Violence against Urban woman

Violence against women and girls is not limited to any culture, region, country, or specific group of women. It happens in times of peace and war. It has enormous social and economic costs, as well as having a human cost to those involved.

Such violence is a violation of human rights and an extreme form of gender-based discrimination. It robs women and girls of their dignity, violates their fundamental rights, damages their health, reduces their productivity and prevents them from achieving their full potential. It also has significant consequences for peace and security and a negative impact on development.

Attitudes that tolerate violence are recognised as playing a central role in shaping the way individuals, organisations and communities respond to violence.  Five key categories of violence supportive attitudes that arise from research. These include attitudes that:

  • justify violence against women and girls, based on the notion that it is legitimate for a man to use violence against a woman;
  • excuse violence by attributing it to external factors (such as stress) or proposing that men cannot be held fully responsible for violent behavior (for example, because of anger or sexual urges);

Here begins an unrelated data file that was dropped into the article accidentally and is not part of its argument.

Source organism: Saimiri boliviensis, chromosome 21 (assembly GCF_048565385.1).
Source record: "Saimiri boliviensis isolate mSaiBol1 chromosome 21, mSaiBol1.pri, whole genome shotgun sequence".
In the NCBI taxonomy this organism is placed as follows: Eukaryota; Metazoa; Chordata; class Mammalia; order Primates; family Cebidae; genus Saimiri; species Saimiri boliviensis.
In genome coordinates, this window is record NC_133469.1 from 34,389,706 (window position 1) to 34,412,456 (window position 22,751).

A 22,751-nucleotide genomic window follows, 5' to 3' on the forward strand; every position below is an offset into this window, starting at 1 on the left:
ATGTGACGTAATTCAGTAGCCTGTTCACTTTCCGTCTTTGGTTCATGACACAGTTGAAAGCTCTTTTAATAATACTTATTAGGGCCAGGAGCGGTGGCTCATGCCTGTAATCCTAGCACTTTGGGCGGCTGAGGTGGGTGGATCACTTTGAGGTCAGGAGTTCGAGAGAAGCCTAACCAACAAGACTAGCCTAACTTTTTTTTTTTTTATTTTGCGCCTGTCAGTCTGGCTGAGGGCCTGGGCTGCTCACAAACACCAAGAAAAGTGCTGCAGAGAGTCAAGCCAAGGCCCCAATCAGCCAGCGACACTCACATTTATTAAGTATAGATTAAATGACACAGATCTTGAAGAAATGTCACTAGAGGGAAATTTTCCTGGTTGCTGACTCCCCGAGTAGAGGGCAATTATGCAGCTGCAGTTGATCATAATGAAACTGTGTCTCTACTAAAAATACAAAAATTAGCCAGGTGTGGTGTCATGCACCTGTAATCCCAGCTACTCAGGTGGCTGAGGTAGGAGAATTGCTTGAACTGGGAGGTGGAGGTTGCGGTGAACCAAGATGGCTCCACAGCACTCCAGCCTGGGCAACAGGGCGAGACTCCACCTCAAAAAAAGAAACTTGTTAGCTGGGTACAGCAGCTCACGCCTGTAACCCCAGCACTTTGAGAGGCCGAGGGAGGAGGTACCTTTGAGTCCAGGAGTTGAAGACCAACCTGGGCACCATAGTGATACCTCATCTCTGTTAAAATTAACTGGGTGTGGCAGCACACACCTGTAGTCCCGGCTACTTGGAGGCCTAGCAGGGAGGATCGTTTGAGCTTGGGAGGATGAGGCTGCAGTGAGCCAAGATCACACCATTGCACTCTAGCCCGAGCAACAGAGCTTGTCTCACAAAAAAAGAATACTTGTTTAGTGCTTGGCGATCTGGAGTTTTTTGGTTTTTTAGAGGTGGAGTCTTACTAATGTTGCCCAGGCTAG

• trivialise the impact of violence, based on the view that the impacts of violence are not serious or are not sufficiently serious to warrant action by women themselves, the community or public agencies;
  • minimise violence by denying its seriousness, denying that it occurs or denying that certain behaviours are indeed violence at all; and
  • shift blame for the violence from the perpetrator to the victim or hold women at least partially responsible for their victimisation or for preventing victimisation.

There are Violence Against Women Acts, but laws and resources are only part of the approach to prevent the violence. There must be a change in culture to end gender inequalities and the stereotyping of women, both of which are at the root of gender-based violence. To help change attitudes and social and cultural norms, we should encourage relevant education for boys and girls. We should build strong partnerships with men so that we can work together for change and capitalize on the untapped potential of non-violent men.